Bayer researchers Dr. Catherine Baillon (left) and Ombeline Gouhier inspect new seedlings at the wheat breeding station in Milly-la-Forêt before they are planted out.

And their work is of critical importance because wheat has a major role to play in feeding the more than 9 billion people who are expected to be living on the planet by 2050. “Today, wheat provides about 20 percent of human calorie requirements: from New York to São Paulo, from Paris to Johannesburg,” says Bayer CropScience CEO Liam Condon. Even in traditional rice-eating countries like China and India, this grain is an important part of people’s diets. However, long-term trends currently indicate a widening gap between demand and productivity. “Plant stress factors such as heat are intensifying worldwide with the result that over the next few decades, yields will fall below today’s level of three tons per hectare, while the Food and Agriculture Organization of the United Nations (FAO) estimates that the demand will rise to 5.5 tons per hectare by 2050,” Condon explains.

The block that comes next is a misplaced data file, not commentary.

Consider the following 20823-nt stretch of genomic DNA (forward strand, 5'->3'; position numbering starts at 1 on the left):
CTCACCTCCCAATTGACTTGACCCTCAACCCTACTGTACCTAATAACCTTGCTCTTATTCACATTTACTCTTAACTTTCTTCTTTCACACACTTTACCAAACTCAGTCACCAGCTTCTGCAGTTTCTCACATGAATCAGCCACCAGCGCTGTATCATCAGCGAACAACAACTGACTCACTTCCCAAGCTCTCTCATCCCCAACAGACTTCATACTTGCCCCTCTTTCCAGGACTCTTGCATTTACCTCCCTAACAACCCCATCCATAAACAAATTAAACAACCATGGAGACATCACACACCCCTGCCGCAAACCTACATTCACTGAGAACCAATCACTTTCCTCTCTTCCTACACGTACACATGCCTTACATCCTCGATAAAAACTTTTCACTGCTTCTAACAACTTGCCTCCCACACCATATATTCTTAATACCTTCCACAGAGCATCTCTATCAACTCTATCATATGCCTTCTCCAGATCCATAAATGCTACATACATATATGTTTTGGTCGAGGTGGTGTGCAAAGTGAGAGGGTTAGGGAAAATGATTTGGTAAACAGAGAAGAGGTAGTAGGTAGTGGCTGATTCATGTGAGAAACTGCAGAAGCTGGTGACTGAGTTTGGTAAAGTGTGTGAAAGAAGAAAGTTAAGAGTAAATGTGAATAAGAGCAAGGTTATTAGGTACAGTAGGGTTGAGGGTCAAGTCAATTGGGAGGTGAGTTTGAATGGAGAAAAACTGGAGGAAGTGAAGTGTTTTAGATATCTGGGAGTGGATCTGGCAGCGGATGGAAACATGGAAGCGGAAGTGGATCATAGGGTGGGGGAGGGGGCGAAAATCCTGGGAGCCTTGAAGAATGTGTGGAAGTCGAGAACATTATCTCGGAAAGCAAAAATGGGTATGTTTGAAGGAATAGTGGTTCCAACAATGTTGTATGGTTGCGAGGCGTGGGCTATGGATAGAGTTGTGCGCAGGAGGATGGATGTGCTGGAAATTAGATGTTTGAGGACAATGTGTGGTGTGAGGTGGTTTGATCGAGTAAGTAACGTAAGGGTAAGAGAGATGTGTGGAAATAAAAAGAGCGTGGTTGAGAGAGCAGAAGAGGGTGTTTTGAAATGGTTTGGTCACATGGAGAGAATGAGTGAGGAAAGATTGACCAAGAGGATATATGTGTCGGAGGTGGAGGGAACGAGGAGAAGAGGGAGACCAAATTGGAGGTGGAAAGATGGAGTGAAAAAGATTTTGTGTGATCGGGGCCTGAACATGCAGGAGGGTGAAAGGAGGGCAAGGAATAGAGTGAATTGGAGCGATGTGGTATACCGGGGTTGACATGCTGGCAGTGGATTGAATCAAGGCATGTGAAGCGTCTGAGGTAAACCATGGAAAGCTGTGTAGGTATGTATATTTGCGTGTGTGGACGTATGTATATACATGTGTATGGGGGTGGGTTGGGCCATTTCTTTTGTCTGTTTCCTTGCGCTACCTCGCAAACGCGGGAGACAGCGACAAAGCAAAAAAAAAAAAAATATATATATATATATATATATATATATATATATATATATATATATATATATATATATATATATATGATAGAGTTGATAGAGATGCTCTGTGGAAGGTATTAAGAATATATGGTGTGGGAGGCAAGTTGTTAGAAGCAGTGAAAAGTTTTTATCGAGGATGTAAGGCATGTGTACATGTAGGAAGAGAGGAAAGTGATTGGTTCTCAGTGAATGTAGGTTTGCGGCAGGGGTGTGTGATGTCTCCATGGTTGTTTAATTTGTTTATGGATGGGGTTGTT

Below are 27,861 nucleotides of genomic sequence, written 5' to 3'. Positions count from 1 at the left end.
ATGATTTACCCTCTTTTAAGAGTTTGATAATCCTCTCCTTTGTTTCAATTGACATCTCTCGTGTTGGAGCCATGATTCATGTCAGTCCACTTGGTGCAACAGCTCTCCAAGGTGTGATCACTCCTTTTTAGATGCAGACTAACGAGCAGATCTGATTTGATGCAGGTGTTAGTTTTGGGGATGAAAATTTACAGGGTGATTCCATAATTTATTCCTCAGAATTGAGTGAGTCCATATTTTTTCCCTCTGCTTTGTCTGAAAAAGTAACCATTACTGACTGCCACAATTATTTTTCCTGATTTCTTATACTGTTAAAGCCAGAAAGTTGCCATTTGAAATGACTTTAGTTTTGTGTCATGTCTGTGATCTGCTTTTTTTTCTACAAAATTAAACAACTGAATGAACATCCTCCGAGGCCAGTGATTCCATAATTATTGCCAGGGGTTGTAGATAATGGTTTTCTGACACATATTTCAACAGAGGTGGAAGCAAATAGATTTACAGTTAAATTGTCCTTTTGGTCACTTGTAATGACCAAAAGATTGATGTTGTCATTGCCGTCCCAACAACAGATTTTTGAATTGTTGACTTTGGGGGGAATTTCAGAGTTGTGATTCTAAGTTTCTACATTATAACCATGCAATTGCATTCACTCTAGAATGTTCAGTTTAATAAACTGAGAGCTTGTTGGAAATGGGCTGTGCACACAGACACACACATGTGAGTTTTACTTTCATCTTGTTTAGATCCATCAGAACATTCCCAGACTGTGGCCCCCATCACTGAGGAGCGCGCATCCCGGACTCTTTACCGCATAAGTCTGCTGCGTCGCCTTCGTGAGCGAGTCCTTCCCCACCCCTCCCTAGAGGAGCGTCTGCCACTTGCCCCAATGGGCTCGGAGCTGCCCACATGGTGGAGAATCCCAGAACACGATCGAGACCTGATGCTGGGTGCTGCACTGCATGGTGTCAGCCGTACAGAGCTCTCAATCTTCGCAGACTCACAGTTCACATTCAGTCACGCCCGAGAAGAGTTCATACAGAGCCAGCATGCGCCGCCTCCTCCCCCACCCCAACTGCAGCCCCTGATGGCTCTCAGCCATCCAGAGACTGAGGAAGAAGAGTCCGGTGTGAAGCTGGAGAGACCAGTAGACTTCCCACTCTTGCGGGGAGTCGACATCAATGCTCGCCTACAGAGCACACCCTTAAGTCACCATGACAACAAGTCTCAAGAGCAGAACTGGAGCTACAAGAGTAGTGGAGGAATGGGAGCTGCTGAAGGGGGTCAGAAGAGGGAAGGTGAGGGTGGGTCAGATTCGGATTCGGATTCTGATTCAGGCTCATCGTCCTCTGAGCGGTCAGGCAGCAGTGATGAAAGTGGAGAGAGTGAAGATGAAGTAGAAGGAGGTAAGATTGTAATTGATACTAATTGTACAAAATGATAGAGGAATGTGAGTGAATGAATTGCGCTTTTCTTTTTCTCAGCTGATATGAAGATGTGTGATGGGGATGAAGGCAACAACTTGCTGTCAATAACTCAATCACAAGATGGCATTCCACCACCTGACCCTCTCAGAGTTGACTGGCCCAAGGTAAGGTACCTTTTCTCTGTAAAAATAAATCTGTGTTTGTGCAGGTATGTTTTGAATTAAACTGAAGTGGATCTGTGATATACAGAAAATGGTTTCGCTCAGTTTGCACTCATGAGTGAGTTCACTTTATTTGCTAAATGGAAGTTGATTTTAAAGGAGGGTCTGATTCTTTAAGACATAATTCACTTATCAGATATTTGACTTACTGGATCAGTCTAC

More than

9 billion

people will be living on the planet by 2050.

To close this gap, Bayer CropScience operates wheat breeding stations in France and the major wheat-growing areas of Australia, Canada, Germany, Ukraine and the United States. “Our goal is to build a world-leading wheat seed business based on high-yielding, robust varieties,” says Steve Patterson, Cereals Crop Manager at Bayer CropScience. “Our strategically located breeding stations adapt highly efficient wheat varieties to local growing and environmental conditions while also fulfilling the regional and global needs of mills and bakeries.” The first Bayer wheat seed is scheduled for commercialization in Eastern Europe as of 2015.

Inspection of a wheat plant in the Bayer laboratory